East Africa may adopt single currency this year, says PS

The East African Community could have a single currency by the end of the year if all goes according to plan, according to a senior Kenyan official.

David Nalo, permanent secretary in the ministry of the East African Community, says everything is being done to meet the deadline of putting in place a common currency protocol.

“We are mandated to deliver the East African Common currency by the end of the year. The East African dollar or shilling, if I may call it, is set to eliminate the high costs of transactions across the region.

“We are currently dealing with many currencies that make business very difficult and expensive,” Mr Nalo told Sunday Nation by telephone.

President Kibaki, who holds the rotating chair of the EAC Summit this year, has the delicate task of steering the bloc towards the common currency regime as well as accepting or rejecting the bids of Sudan and South Sudan to join the EAC.

The petitions by the two states will be considered in April at a special head of states forum.
Only worry

“The only worry is whether the summit will deliver the common currency before the end of the year. It may go beyond the election period in Kenya,” risk consultant Kariithi Murimi said.

Whether the deadline for putting the common currency in place is met, prospective members like South Sudan might have to wait a little longer before they begin to enjoy the benefits and the challenges inherent in a common currency regime.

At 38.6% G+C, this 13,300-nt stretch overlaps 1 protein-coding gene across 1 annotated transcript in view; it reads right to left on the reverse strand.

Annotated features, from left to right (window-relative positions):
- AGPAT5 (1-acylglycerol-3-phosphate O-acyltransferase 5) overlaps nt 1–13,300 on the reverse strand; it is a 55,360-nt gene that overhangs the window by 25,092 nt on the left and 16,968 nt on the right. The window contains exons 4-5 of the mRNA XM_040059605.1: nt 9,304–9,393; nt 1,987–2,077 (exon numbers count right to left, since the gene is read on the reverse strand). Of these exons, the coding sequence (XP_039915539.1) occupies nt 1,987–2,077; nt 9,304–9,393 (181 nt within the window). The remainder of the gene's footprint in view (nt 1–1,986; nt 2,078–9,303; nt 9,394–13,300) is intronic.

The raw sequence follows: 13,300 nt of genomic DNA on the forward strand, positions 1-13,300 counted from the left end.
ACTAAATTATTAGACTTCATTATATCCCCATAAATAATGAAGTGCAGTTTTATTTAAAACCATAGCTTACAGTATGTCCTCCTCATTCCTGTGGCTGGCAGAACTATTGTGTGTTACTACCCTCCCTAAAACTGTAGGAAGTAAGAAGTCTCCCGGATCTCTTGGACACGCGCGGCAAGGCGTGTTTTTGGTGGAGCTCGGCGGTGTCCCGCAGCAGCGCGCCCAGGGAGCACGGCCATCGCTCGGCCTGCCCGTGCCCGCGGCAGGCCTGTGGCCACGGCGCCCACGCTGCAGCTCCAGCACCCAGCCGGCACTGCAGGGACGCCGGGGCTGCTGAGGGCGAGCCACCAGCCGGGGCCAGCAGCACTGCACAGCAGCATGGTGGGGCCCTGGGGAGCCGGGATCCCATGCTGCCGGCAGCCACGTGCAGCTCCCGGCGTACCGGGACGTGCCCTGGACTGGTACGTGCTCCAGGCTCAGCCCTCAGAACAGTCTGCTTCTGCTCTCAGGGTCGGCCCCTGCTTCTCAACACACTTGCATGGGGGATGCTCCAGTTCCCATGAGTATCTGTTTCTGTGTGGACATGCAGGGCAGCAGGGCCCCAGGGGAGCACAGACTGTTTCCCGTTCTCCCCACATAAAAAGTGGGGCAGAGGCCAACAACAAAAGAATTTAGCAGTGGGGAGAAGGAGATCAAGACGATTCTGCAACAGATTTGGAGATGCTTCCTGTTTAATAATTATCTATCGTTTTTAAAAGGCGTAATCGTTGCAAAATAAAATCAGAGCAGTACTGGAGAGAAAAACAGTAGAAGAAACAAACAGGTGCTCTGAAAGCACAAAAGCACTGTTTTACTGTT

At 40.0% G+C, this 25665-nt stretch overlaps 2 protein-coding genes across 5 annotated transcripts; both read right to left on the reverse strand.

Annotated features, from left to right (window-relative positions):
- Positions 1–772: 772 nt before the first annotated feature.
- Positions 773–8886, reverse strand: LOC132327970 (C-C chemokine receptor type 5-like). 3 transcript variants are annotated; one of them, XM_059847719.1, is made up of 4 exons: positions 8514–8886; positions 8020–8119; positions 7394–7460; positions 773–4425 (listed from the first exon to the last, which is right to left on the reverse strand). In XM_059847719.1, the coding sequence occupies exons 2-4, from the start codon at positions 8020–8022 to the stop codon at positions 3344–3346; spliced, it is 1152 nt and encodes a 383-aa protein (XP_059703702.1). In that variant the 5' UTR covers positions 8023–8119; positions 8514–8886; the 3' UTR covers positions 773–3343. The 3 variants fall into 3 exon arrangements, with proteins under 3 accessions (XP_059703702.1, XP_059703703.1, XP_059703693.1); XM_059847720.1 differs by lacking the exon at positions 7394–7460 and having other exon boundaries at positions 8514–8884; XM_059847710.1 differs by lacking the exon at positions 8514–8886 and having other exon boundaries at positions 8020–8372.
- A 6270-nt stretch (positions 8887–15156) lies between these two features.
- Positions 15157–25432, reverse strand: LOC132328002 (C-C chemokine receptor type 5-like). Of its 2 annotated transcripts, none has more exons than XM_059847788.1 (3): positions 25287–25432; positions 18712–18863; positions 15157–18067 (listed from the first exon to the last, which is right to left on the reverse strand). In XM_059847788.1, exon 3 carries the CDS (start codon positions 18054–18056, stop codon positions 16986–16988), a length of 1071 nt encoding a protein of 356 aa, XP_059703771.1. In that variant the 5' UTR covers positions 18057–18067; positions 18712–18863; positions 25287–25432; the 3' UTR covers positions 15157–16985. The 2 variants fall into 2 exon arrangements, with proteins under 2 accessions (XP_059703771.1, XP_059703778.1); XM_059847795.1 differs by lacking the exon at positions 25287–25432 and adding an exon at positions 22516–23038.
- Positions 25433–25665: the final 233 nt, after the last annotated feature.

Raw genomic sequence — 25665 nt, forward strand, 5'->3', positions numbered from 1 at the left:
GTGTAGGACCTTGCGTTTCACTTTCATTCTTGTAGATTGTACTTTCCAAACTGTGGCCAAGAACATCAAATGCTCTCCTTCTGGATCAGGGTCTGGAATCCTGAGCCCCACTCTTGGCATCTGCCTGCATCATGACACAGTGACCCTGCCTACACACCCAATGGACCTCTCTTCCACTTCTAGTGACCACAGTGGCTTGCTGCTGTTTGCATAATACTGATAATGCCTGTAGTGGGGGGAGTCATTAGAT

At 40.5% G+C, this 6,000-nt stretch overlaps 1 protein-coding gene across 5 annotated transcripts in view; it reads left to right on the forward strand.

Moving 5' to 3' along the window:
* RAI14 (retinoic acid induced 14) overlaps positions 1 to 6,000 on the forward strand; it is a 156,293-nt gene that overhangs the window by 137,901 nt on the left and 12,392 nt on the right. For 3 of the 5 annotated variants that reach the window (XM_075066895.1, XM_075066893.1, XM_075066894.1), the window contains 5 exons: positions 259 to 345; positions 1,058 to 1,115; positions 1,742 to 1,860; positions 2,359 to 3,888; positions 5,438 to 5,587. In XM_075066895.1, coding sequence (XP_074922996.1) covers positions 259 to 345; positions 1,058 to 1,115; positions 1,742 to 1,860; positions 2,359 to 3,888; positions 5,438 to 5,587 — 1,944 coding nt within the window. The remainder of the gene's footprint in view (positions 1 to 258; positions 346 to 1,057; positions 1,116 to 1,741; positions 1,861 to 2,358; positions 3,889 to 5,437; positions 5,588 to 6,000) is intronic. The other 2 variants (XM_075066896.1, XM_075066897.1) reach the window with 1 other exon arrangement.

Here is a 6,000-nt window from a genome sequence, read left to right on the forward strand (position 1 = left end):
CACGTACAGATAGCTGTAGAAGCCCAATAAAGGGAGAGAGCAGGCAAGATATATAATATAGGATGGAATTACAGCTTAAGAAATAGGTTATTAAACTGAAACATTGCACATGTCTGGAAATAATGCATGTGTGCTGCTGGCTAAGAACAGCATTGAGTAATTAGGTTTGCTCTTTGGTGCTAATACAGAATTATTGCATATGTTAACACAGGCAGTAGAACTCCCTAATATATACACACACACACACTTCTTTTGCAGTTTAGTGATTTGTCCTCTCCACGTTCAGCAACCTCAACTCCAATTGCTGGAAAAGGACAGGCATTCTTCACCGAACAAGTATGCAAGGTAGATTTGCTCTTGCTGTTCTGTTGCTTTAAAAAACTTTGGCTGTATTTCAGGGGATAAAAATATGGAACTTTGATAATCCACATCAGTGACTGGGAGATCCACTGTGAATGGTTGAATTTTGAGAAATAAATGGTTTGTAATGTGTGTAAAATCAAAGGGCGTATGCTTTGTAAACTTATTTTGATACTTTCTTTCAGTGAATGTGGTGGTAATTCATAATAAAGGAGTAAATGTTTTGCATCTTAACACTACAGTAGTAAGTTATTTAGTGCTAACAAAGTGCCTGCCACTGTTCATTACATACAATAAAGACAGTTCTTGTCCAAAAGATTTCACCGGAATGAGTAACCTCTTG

The East African Community Summit is also working towards a common central bank and securities exchange, but the biggest challenge now is the harmonisation of the data of individual countries to pave way for such changes.

The EAC is not in unfamiliar territory in pursuing a common currency as the eurozone provides a ready example of the European Union’s experience with the euro since its inception in January 1999.

A team of 20 members from the EAC is visiting three of the 27 EU member states to study the economic and monetary operations of the 17-member eurozone.

The EAC Secretariat in Arusha said in a statement that the delegates, who left on Friday, are scheduled to visit Brussels, Luxembourg, Frankfurt and Berlin.

Already, the EAC high-level task force has negotiated 49 articles, more than half of the those to be discussed in line with the monetary union protocol.

According to East African Community Director of Economic Affairs Richard Sindiga, a main challenge now is the negotiating and agreeing on the environment required for the monetary union to be in place.

“What is also needed is a legal framework defining what currency to use and how it will be used. We are also yet to discuss what role individual country central banks will play,” he said.

The dream

The single currency is expected to change the region’s economic terrain and alter the dreams of approximately 130,000 million people in the region.

Although Kenya, Tanzania and Uganda shared the East African shilling as the common currency for more than a decade after independence, they adopted their own currencies after the break-up in 1977.

Since its rebirth in 2000, the EAC has adopted the Customs Union and the Common Market protocol among its five members – Kenya, Uganda, Tanzania, Rwanda and Burundi – which have a Gross Domestic Product of over Sh6.89 trillion ($79.2 billion).

About Sh139 million ($1.6 million) was set aside in the 2011/12 budget by the member states to fast track the EAC monetary union protocol.